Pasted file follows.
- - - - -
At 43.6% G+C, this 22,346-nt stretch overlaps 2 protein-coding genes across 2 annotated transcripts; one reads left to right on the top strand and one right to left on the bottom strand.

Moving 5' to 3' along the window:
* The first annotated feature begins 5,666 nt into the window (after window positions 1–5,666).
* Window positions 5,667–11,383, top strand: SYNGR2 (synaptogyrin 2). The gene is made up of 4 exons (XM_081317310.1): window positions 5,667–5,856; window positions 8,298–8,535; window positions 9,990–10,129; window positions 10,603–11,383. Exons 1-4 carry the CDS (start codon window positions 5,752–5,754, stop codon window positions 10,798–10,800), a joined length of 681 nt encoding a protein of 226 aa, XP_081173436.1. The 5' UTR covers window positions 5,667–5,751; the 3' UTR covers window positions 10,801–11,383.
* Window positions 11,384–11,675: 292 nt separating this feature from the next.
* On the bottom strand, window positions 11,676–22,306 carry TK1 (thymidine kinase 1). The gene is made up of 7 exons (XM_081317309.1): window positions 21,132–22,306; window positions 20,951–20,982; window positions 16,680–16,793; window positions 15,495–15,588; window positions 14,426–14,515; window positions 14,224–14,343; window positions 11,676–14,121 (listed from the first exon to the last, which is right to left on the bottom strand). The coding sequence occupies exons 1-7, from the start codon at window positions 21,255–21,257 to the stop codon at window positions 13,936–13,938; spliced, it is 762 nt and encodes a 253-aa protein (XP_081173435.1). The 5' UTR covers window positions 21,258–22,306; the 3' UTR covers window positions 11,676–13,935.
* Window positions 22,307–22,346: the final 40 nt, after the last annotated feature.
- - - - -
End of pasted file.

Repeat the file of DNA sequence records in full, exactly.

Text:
At 43.6% G+C, this 22,346-nt stretch overlaps 2 protein-coding genes across 2 annotated transcripts; one reads left to right on the top strand and one right to left on the bottom strand.

Moving 5' to 3' along the window:
* The first annotated feature begins 5,666 nt into the window (after window positions 1–5,666).
* Window positions 5,667–11,383, top strand: SYNGR2 (synaptogyrin 2). The gene is made up of 4 exons (XM_081317310.1): window positions 5,667–5,856; window positions 8,298–8,535; window positions 9,990–10,129; window positions 10,603–11,383. Exons 1-4 carry the CDS (start codon window positions 5,752–5,754, stop codon window positions 10,798–10,800), a joined length of 681 nt encoding a protein of 226 aa, XP_081173436.1. The 5' UTR covers window positions 5,667–5,751; the 3' UTR covers window positions 10,801–11,383.
* Window positions 11,384–11,675: 292 nt separating this feature from the next.
* On the bottom strand, window positions 11,676–22,306 carry TK1 (thymidine kinase 1). The gene is made up of 7 exons (XM_081317309.1): window positions 21,132–22,306; window positions 20,951–20,982; window positions 16,680–16,793; window positions 15,495–15,588; window positions 14,426–14,515; window positions 14,224–14,343; window positions 11,676–14,121 (listed from the first exon to the last, which is right to left on the bottom strand). The coding sequence occupies exons 1-7, from the start codon at window positions 21,255–21,257 to the stop codon at window positions 13,936–13,938; spliced, it is 762 nt and encodes a 253-aa protein (XP_081173435.1). The 5' UTR covers window positions 21,258–22,306; the 3' UTR covers window positions 11,676–13,935.
* Window positions 22,307–22,346: the final 40 nt, after the last annotated feature.